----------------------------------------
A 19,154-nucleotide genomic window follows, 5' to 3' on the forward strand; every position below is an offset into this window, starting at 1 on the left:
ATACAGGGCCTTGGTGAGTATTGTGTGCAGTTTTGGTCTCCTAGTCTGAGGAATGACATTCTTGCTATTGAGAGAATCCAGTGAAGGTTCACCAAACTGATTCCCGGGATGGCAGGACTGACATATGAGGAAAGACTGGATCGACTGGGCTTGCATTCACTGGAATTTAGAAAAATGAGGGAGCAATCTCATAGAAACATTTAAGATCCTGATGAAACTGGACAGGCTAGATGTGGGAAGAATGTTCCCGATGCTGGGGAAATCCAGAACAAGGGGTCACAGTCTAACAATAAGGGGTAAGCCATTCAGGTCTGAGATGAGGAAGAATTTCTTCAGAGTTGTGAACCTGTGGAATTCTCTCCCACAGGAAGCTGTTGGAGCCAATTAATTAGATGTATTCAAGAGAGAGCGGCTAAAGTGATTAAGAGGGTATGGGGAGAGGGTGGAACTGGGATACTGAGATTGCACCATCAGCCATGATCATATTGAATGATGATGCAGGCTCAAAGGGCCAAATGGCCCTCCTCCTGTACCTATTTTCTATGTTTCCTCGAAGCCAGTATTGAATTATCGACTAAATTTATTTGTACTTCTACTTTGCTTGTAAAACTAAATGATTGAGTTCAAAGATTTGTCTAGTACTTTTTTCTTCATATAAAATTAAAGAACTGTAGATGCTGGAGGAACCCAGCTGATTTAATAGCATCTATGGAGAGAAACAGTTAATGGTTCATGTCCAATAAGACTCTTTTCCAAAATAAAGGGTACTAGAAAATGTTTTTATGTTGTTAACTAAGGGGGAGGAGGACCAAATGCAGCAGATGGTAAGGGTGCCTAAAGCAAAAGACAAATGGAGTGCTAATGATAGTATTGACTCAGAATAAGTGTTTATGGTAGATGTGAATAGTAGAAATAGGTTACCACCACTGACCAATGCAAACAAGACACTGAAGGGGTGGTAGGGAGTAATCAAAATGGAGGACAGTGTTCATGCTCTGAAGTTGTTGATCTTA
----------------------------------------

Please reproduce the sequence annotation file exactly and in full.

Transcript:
A 19,154-nucleotide genomic window follows, 5' to 3' on the forward strand; every position below is an offset into this window, starting at 1 on the left:
ATACAGGGCCTTGGTGAGTATTGTGTGCAGTTTTGGTCTCCTAGTCTGAGGAATGACATTCTTGCTATTGAGAGAATCCAGTGAAGGTTCACCAAACTGATTCCCGGGATGGCAGGACTGACATATGAGGAAAGACTGGATCGACTGGGCTTGCATTCACTGGAATTTAGAAAAATGAGGGAGCAATCTCATAGAAACATTTAAGATCCTGATGAAACTGGACAGGCTAGATGTGGGAAGAATGTTCCCGATGCTGGGGAAATCCAGAACAAGGGGTCACAGTCTAACAATAAGGGGTAAGCCATTCAGGTCTGAGATGAGGAAGAATTTCTTCAGAGTTGTGAACCTGTGGAATTCTCTCCCACAGGAAGCTGTTGGAGCCAATTAATTAGATGTATTCAAGAGAGAGCGGCTAAAGTGATTAAGAGGGTATGGGGAGAGGGTGGAACTGGGATACTGAGATTGCACCATCAGCCATGATCATATTGAATGATGATGCAGGCTCAAAGGGCCAAATGGCCCTCCTCCTGTACCTATTTTCTATGTTTCCTCGAAGCCAGTATTGAATTATCGACTAAATTTATTTGTACTTCTACTTTGCTTGTAAAACTAAATGATTGAGTTCAAAGATTTGTCTAGTACTTTTTTCTTCATATAAAATTAAAGAACTGTAGATGCTGGAGGAACCCAGCTGATTTAATAGCATCTATGGAGAGAAACAGTTAATGGTTCATGTCCAATAAGACTCTTTTCCAAAATAAAGGGTACTAGAAAATGTTTTTATGTTGTTAACTAAGGGGGAGGAGGACCAAATGCAGCAGATGGTAAGGGTGCCTAAAGCAAAAGACAAATGGAGTGCTAATGATAGTATTGACTCAGAATAAGTGTTTATGGTAGATGTGAATAGTAGAAATAGGTTACCACCACTGACCAATGCAAACAAGACACTGAAGGGGTGGTAGGGAGTAATCAAAATGGAGGACAGTGTTCATGCTCTGAAGTTGTTGATCTTA